The complete meiosis process in human males takes about 74 hours. Spermatogenesis usually begins at 12-13 years of age and continues throughout life. Several hundred million sperm cells are produced daily by healthy young adult males. Between 200 and 600 million sperm cells are normally released in each ejaculation. Since only one sperm cell is required for conception, this huge number would seem to be an extreme overkill. However, as many as 20% of sperm cells are likely to be defective and the female reproductive tract is hostile even to healthy ones--it is acidic and contains antibodies that seek out and destroy the sperm cells. Ejaculating large numbers of sperm cells at the same time is nature's way of overcoming these difficulties and increasing the likelihood that conception will take place. The number of sperm cells produced can be significantly diminished by psychological and physiological stress. In addition, sperm count progressively declines with age after reaching a peak, usually in the early 20's.
Human female reproductive system
Meiosis in human females is more complex. Beginning in the 5th to 7th month after conception, several million immature sex cells begin to develop in the fetal ovaries but stop at an early stage of meiosis (after prophase I). They remain in this primary oöcyte phase until puberty when hormones cause a resumption of meiosis for one to several cells each month. They proceed to the 1st and 2nd reduction divisions and once again stop developing. At this stage they are secondary oöcytes. When a secondary oöcyte is finally released from the ovaries into the fallopian tube (during ovulation ), the egg still has not completed the last stage of meiosis. That happens only at conception as a result of chemical changes that occur when the main part of a sperm cell enters the ovum.
Virtually all (99.9%) sex cells in a woman's ovaries never develop beyond the primary oöcyte stage and eventually are reabsorbed by her body. By puberty, each of the two ovaries has lost all but about 200,000 of them. Normally, women have on average of 11-14 ovulations per year for 33-36 years. This means that less than 500 secondary oöcytes usually are produced out of the store of hundreds of thousands of primary oöcytes. The actual number of ovulations is highly variable and often much lower, however, since the process is governed by hormones and ultimately other factors including psychological stress, nutrition, physical activity, and pathological conditions. The fact that women rarely have more than a few children is evidence that only a small fraction of the successfully ovulated eggs are fertilized and become viable zygotes.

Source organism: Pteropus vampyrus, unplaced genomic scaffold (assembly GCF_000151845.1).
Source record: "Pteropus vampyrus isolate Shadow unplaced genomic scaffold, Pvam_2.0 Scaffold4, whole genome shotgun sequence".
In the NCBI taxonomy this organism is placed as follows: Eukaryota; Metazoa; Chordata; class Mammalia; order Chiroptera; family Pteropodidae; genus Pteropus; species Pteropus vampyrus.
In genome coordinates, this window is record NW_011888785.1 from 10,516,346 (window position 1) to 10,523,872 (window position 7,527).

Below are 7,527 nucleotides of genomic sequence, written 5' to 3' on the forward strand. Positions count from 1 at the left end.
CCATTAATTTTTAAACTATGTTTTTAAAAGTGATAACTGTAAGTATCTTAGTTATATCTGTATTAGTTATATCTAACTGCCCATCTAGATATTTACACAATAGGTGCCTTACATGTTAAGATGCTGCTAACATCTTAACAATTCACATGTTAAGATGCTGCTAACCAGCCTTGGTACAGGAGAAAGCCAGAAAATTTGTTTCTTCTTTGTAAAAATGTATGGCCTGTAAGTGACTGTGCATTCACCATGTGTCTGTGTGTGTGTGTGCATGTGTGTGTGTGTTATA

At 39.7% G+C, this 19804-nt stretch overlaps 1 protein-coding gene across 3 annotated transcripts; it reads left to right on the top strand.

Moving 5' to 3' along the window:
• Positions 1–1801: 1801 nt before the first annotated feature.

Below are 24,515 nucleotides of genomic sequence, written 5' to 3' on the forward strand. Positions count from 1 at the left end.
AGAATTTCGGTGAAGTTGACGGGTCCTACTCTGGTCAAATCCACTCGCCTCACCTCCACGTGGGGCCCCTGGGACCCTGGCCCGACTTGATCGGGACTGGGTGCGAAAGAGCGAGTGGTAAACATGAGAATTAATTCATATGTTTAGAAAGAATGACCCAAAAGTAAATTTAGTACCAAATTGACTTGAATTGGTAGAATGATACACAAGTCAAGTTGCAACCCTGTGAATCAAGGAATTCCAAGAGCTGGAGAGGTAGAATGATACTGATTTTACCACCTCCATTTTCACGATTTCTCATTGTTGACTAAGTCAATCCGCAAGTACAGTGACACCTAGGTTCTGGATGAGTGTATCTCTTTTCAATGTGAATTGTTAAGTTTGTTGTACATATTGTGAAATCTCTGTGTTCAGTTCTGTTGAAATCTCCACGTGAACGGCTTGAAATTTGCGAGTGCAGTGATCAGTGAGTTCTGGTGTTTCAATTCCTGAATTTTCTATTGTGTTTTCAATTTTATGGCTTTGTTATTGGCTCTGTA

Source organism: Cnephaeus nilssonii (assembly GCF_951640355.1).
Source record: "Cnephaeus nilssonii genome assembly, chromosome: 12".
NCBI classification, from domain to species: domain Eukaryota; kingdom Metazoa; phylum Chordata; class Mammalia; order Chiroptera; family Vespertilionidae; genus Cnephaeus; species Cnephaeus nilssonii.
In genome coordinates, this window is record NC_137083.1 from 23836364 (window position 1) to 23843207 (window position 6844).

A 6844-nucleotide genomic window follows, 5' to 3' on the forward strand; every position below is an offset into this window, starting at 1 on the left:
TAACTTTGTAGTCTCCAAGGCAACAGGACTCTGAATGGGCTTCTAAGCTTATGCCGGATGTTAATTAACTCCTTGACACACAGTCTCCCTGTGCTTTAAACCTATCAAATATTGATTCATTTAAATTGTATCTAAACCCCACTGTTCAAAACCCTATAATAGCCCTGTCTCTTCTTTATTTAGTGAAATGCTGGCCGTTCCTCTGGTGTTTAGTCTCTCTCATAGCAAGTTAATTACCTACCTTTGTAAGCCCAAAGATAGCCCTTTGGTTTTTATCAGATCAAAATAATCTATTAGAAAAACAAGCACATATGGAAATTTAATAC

|1: Biol Signals Recept 2001 Jan-Apr;10(1-2):26-56|
Structural changes of mitochondria related to apoptosis.
Wakabayashi T, Karbowski M.
Department of Cell Biology and Molecular Pathology, Nagoya University School of Medicine, Nagoya, Japan. firstname.lastname@example.org
The original concept of apoptosis stressed the morphological changes of the nucleus, condensation with the aggregation of chromatin, and the intactness of intracellular organelles including mitochondria. However, the application of molecular biology and flow-cytometric techniques to the research field of apoptosis has led to the proposal of the apoptotic processes which emphasizes the 'swelling of mitochondria' due to the opening of the 'permeability transition pores' of the mitochondrial membranes followed by a series of events including the collapse of the transmembrane potential of mitochondria and release of cytochrome c from mitochondria into the cytosol. Enlargement of mitochondria induced by various pathological conditions are classified into two categories: the swelling and the formation of megamitochondria (MG). Recently, we have found that free radical-induced formation of MG is succeeded by apoptotic changes of the cell. If the MG formation is actually related to apoptosis, this will be a new aspect of the structural changes of mitochondria involved in apoptosis besides the simple swelling of mitochondria. First, we will discuss the 'swelling of mitochondria' which characterizes the currently accepted hypothesis on the apoptotic processes of the cell, as described above, in the light of the literature. Second, the mechanisms controlling the size and distribution of mitochondria in the cell are dealt with paying special attention to the genetic regulation and cytoskeletons. Third, we have tried to characterize the MG formation to correlate apoptotic changes of the cell. Finally, we will discuss several problems to be solved in the future which involve mitochondria in apoptotic processes of the cell. Copyright 2001 S. Karger AG, Basel
PMID: 11223639 [PubMed - indexed for MEDLINE]